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Divide and Rule or the Rule of the Divided? Evidence from Africa

  • Stelios Michalopoulos
  • Elias Papaioannou

We investigate jointly the importance of contemporary country-level institutional structures and local ethnicity-specific pre-colonial institutions in shaping comparative regional development in Africa. We utilize information on the spatial distribution of African ethnicities before colonization and exploit within ethnicity (across countries) and within-country (across ethnicities) regional variation in economic performance, as proxied by satellite light density at night. The fact that political boundaries across the African landscape partitioned ethnic groups in different countries, thus subjecting identical cultures to different country-level institutions, offers a regression discontinuity framework. After identifying the partitioned ethnicities we document a positive cross-sectional association between national institutions and regional economic development. However, our ethnicity fixed-effects specifications show that differences in countrywide institutional arrangements do not explain differences in regional economic performance within ethnic groups. In contrast, we document that local ethnic traits proxied by tribal pre-colonial political institutions and class stratification exert even today a significant effect on regional development. The positive within country effect of pre-colonial institutions also obtains in regions of partitioned ethnicities along the national boundaries.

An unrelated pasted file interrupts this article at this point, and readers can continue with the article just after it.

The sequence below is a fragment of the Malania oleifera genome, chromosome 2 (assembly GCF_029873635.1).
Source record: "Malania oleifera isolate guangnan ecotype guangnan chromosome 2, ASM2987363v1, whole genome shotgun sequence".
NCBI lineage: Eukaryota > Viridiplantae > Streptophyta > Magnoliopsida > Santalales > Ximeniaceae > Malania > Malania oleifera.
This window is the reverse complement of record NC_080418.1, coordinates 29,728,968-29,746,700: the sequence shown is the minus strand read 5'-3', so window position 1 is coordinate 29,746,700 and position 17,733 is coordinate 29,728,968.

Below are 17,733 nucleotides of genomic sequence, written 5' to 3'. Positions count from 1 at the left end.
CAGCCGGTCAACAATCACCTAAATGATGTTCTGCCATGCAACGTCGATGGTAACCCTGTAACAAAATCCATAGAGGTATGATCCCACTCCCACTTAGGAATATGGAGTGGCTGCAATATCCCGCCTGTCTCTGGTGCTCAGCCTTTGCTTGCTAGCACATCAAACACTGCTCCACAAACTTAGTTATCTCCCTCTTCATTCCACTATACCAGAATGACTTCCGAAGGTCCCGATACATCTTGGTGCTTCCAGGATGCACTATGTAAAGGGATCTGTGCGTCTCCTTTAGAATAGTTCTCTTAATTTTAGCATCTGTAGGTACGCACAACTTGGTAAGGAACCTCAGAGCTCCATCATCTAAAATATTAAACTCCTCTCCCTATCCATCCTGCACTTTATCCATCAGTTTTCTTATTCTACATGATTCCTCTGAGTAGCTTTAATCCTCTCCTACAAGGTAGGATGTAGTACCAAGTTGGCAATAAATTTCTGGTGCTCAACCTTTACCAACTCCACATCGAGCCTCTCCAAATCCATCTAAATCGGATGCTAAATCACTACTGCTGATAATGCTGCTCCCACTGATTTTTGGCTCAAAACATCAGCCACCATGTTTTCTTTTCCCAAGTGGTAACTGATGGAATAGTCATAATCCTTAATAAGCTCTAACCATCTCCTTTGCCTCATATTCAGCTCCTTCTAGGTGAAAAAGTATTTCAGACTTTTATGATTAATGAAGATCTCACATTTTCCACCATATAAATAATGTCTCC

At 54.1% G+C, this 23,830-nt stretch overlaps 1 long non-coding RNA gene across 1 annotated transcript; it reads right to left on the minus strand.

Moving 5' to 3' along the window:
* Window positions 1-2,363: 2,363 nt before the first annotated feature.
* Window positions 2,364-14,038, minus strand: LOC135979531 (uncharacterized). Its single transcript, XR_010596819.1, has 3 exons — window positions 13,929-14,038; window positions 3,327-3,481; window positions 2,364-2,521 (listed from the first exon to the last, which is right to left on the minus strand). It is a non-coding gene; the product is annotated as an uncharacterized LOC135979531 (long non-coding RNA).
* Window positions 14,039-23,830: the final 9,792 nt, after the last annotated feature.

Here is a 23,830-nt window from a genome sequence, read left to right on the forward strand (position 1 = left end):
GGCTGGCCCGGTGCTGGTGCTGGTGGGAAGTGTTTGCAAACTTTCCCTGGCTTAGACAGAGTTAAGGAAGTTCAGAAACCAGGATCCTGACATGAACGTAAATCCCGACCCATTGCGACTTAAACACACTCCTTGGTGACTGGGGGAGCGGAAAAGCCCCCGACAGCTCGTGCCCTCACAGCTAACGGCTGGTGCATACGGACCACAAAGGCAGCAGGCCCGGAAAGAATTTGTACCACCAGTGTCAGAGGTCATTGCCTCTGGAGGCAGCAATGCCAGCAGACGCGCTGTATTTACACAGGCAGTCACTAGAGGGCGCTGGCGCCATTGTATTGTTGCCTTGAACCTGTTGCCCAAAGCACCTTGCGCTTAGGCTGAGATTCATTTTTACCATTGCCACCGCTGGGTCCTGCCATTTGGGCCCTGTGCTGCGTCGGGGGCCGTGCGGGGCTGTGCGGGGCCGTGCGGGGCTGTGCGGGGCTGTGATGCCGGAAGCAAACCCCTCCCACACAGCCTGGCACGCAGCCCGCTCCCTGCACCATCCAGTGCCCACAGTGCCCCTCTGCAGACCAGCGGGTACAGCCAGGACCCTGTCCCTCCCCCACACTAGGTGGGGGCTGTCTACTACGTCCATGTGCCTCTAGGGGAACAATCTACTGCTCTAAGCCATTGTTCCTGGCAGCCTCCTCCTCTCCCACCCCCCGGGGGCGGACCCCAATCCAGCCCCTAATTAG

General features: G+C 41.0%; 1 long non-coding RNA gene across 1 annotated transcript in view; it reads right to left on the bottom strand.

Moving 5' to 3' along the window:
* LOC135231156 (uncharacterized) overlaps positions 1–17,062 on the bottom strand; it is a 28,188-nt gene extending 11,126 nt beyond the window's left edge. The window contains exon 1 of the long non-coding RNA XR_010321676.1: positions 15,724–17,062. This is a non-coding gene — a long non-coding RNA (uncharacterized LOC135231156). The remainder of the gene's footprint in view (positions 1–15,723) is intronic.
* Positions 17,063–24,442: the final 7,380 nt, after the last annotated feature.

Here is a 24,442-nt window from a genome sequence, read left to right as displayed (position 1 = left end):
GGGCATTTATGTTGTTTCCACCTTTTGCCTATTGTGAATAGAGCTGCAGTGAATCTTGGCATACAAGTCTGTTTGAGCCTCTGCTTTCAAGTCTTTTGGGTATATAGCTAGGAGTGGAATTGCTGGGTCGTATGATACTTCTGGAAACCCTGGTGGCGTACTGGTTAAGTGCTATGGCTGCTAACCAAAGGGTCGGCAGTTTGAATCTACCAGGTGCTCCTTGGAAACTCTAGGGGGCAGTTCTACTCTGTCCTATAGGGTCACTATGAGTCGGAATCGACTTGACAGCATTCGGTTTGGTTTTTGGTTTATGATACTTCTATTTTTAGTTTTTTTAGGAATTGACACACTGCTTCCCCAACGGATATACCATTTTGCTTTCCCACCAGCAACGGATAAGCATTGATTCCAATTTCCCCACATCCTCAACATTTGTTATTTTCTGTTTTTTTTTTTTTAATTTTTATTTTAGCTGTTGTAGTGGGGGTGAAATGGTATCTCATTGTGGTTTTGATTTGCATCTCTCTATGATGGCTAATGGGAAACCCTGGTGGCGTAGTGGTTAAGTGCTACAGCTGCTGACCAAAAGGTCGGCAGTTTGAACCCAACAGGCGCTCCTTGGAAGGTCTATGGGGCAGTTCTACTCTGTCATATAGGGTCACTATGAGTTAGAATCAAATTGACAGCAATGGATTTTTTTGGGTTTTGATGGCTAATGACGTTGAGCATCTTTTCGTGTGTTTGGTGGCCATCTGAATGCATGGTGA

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Paper provided by Department of Economics, Tufts University in its series Discussion Papers Series, Department of Economics, Tufts University with number 0756.

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Date of creation: 2010
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Handle: RePEc:tuf:tuftec:0756
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